Academic journal article Phi Delta Kappan

World-Smart Students: Creating Globally Savvy Students Will Require Partnerships between Federal, State, and Local Leaders in Business, Education, and Government

Academic journal article Phi Delta Kappan

World-Smart Students: Creating Globally Savvy Students Will Require Partnerships between Federal, State, and Local Leaders in Business, Education, and Government

Article excerpt

The world in which today's students will graduate is far different than the world in which we grew up. As never before, American education must prepare students for a world where the opportunities for success require the ability to compete and cooperate on a global scale. The globalization of economies, the rise of China and India, advances in science and communications technology, acceleration of international migration--and the fact that virtually every major health, environmental, and human security challenge Americans face can be solved only through international collaboration--will require our high school graduates to be far more knowledgeable about world regions, cultures, and global issues. (1) But we have not emphasized such skills in our schools. A 2007 report from the National Academy of Sciences warns, "The pervasive lack of knowledge of foreign cultures and languages threatens the security of the United States and as well its ability to compete in the global marketplace and produce an informed citizenry." (2)


Over the past few years, schools and communities across the country have begun to respond to this new reality and are seeking to redesign education to produce students who are both college ready and globally competent.

Consider this example: The Walter Payton College Preparatory High School in Chicago, an inner-city magnet school that is one of Chicago's most ethnically diverse schools, has shown how integrating global content enhances academic excellence. Founded in 2000 and now one of the top schools in Illinois, the school's mission is to prepare students for "leadership in their community, the nation, and the world." Every student studies a world language for four years and experiences a home-stay exchange with a sister school in China, France, north Africa, Japan, Switzerland, Chile, Italy, or South Africa. Use of technology, including videoconferencing, connects Payton classrooms to their sister schools and to subject-matter experts around the world. An array of international visitors, students, and seminars further develops the international spirit of the school. The school is also the flagship of Chicago's Chinese language program, the largest Chinese program in the country.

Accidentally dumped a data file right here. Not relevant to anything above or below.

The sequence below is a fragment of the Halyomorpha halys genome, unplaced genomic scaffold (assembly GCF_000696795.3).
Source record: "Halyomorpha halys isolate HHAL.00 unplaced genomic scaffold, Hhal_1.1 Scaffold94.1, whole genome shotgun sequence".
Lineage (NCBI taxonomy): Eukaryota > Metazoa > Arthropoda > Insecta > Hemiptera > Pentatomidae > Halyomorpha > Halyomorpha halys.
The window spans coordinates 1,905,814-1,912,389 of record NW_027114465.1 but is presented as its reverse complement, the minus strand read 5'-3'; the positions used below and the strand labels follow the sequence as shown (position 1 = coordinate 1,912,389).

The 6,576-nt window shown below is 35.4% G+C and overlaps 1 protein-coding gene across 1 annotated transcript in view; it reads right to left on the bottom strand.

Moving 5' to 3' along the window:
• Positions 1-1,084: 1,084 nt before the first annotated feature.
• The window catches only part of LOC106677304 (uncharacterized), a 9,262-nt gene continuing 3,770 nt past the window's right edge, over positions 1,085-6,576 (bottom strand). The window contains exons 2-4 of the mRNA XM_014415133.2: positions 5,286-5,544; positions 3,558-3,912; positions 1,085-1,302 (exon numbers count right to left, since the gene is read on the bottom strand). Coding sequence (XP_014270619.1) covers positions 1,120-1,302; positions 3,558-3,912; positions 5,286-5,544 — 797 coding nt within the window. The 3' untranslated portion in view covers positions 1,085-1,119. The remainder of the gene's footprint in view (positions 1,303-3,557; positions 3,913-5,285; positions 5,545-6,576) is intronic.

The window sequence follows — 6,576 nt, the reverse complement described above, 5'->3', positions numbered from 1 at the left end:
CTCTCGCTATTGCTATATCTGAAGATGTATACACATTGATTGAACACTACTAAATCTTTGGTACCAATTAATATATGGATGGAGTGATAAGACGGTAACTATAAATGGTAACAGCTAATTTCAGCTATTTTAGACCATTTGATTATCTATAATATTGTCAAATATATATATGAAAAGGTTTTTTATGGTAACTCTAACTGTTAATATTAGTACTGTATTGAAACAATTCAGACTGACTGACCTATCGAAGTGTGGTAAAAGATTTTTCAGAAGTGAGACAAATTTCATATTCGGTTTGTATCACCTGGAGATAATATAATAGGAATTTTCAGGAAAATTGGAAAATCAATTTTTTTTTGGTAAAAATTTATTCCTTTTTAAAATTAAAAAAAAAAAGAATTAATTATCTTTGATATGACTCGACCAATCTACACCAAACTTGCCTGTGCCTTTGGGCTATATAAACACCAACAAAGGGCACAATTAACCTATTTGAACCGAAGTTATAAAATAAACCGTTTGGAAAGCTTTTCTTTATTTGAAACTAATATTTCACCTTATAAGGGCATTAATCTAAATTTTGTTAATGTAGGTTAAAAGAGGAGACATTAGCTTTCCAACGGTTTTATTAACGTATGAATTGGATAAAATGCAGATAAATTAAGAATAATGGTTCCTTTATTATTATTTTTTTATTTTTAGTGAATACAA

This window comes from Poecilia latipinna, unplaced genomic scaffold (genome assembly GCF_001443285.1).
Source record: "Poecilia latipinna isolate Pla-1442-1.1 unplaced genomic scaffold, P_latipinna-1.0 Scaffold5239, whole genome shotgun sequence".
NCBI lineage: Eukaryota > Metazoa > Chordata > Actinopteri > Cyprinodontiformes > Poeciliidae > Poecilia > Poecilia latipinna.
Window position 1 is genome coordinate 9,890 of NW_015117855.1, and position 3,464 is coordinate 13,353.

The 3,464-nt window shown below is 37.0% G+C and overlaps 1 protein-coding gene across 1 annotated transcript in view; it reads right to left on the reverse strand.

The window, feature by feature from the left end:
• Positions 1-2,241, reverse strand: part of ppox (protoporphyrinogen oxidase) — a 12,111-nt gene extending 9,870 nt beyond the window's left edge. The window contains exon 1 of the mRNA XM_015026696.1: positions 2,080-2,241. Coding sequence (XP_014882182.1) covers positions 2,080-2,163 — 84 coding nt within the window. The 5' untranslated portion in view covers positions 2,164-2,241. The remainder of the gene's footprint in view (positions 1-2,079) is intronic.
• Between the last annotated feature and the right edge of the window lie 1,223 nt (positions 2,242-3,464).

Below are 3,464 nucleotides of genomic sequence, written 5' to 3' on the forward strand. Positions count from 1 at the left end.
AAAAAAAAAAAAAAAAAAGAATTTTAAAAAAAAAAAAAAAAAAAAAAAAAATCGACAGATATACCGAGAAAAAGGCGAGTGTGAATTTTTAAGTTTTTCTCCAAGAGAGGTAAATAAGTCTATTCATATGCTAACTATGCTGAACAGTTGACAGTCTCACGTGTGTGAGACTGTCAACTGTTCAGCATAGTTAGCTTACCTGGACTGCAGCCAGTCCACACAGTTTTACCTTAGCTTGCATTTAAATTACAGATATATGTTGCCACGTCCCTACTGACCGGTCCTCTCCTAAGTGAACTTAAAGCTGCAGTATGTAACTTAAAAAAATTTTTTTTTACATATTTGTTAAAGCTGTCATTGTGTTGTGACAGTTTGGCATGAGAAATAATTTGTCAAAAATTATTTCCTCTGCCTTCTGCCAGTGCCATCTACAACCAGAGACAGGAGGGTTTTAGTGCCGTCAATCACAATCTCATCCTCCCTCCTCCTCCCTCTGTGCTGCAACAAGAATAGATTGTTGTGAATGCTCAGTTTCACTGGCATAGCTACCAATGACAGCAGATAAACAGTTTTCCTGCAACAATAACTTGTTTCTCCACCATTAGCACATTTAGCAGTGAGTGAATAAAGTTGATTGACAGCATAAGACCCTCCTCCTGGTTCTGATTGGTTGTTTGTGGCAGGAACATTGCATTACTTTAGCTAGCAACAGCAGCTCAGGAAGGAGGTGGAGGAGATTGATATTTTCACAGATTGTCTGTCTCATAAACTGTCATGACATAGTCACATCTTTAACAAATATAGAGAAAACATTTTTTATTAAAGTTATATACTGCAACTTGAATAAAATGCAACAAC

This school, one of the winners of the Goldman Sachs Prizes for Excellence in Education, run by the Asia Society, is clearly an outstanding school. But data collected on hundreds of schools that have applied for the prize--from more than 40 states and from rural and inner-city areas, as well as suburban and private schools--show that many schools are embarking on similar journeys. Our research shows that schools typically start in a small way and gradually broaden their approaches. Over time, globally oriented schools develop key common elements. These schools:

* Create a global vision and culture by revising their mission statements and graduate profiles and creating a school culture that supports internationally focused teaching and learning;

* Develop an internationally oriented faculty by recruiting teachers with international interests and encouraging teachers to take advantage of the many professional development and study/travel opportunities offered through universities and international organizations;

* Integrate international content into all curriculum areas, bringing a global dimension to science and language arts, as well as social studies and languages;

* Emphasize the learning of world languages, including less commonly taught languages, such as Chinese and Arabic;

* Expand student experiences through internationally oriented service learning, internships, and partnerships and exchanges with schools in other countries; and

* Harness technology to tap global information sources, create international collaborations, and offer international courses and languages online, especially to underserved communities. …

Search by... Author
Show... All Results Primary Sources Peer-reviewed


An unknown error has occurred. Please click the button below to reload the page. If the problem persists, please try again in a little while.